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Intergovernmental Relations in Canada: A Horizontal Perspective

  • Benoît Pelletier
Chapter

Abstract

Canada consists of two orders of government, each sovereign in its exercise of legislative powers, which stem from the Constitution. Canada is hence a federation, and as in any such state, the division of legislative powers is characterized by a certain constitutional rigidity. It cannot be formally modified except by means of a relatively complex procedure requiring the participation of both orders of government. The particular complexity of the procedure for amending the Constitution of Canada explains, in part, why intergovernmental relations focus essentially on ways to improve the Canadian federation through non-constitutional means.

Note to the Reader

This text was presented in October 2011, long before a sovereignist government was elected in Quebec following the general elections held on September 4, 2012. Needless to say, this election should modify substantially the government of Quebec’s position on Canadian intergovernmental affairs. The current text was also presented before the Supreme Court of Canada’s decision in Reference re Securities Act, [2011] 3 SCR 837, which was favourable for the government of Quebec (and Alberta). This decision is linked to note 51 of this text.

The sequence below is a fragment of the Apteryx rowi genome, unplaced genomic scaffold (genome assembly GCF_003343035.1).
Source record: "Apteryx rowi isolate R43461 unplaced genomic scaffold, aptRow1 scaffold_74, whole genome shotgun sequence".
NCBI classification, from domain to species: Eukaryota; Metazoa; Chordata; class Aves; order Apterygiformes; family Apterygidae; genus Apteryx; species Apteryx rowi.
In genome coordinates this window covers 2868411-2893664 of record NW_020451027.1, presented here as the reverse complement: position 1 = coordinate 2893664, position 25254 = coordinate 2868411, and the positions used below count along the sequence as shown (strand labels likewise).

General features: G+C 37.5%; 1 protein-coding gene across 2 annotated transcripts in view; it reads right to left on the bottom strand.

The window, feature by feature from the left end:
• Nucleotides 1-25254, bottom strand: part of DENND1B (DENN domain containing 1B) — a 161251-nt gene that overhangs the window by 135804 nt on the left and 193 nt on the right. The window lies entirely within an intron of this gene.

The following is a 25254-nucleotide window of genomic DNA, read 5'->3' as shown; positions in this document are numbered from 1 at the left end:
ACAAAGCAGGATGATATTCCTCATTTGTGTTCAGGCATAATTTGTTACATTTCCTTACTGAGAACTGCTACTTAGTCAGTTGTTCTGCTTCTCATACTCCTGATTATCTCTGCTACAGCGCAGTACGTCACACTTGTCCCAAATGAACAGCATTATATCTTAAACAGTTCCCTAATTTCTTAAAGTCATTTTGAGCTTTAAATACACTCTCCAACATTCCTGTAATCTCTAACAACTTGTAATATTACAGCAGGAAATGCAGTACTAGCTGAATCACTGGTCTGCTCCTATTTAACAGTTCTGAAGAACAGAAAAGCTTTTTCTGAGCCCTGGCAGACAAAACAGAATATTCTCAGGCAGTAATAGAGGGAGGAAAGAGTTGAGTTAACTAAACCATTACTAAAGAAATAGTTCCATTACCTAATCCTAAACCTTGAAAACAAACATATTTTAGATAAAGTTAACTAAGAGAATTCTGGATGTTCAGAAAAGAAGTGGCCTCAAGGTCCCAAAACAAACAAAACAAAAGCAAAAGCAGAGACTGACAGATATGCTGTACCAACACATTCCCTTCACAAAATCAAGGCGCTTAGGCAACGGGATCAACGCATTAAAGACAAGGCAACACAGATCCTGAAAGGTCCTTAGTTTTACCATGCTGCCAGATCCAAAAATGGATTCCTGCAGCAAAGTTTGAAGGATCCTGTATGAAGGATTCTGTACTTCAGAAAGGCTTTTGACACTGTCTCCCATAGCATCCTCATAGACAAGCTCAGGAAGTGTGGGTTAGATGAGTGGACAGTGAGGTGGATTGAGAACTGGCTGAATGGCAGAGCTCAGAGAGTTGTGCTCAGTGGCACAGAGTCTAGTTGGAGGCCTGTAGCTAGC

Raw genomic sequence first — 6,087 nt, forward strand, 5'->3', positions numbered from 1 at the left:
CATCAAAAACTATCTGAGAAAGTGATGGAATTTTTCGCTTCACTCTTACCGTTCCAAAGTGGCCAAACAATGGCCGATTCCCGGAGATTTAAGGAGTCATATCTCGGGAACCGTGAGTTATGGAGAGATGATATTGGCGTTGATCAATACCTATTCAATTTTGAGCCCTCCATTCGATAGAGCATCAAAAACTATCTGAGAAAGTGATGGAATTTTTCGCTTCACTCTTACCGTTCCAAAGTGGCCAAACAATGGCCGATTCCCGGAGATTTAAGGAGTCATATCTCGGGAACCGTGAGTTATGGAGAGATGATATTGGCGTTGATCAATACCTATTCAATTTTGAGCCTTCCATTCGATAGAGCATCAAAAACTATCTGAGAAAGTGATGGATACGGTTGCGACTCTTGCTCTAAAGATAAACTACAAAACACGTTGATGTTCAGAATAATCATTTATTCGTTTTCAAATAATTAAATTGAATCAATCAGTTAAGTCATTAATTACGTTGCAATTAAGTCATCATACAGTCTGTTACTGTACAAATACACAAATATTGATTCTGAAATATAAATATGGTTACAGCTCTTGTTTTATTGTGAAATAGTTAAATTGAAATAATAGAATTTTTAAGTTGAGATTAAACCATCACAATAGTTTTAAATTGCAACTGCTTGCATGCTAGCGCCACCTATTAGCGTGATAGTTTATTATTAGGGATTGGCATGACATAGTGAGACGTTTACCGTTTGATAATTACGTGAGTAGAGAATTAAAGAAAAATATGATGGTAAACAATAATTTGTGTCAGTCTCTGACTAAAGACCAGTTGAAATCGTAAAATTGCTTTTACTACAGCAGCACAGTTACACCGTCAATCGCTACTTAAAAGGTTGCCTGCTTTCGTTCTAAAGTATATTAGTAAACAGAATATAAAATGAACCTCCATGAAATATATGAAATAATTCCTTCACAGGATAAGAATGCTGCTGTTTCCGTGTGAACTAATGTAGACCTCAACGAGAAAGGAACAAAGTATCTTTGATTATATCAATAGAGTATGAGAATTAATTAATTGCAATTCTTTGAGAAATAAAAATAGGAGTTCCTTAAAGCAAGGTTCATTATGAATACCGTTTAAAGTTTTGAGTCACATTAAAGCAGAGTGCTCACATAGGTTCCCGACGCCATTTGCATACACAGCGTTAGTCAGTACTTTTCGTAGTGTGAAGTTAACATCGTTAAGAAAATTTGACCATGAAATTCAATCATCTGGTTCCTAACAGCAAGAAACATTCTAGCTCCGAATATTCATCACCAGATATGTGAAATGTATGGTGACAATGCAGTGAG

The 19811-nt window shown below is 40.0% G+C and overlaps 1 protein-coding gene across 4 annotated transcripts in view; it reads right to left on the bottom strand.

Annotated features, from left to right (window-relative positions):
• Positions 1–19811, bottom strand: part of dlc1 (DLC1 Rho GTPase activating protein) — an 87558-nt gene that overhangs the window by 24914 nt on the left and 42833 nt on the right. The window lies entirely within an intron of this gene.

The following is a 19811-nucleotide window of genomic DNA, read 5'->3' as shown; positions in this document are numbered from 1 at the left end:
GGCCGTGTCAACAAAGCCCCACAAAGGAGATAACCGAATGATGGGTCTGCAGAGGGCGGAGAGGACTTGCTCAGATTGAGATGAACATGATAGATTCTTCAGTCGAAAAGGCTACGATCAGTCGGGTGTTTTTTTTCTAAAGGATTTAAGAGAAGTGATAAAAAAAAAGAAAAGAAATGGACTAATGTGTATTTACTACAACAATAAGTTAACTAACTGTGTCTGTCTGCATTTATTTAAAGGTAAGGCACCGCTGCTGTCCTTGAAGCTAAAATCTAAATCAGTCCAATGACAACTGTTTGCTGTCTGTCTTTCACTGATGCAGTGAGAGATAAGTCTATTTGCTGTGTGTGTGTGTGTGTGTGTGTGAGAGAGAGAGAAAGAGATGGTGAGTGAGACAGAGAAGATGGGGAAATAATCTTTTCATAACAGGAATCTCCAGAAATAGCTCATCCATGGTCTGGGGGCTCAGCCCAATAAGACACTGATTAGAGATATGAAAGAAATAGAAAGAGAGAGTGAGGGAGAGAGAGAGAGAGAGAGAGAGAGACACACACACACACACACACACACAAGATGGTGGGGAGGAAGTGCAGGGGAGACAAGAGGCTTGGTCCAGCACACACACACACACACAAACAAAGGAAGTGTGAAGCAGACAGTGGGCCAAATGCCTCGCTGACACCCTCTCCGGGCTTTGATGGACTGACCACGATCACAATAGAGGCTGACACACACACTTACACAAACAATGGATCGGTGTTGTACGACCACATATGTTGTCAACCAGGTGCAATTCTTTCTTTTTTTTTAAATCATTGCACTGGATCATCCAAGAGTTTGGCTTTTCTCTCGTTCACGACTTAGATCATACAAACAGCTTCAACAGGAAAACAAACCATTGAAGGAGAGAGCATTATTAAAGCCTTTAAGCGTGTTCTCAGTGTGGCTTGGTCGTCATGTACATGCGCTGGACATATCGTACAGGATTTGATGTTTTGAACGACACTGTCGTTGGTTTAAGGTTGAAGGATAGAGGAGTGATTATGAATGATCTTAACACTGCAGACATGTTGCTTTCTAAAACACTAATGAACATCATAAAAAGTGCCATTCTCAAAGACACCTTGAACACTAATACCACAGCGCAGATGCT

Keywords

Federal Government Supra Note Aboriginal People Canadian Province Constitutional Amendment 
These keywords were added by machine and not by the authors. This process is experimental and the keywords may be updated as the learning algorithm improves.

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Copyright information

© Springer-Verlag Berlin Heidelberg 2013

Authors and Affiliations

  1. 1.Faculty of LawUniversity of OttawaOttawaCanada

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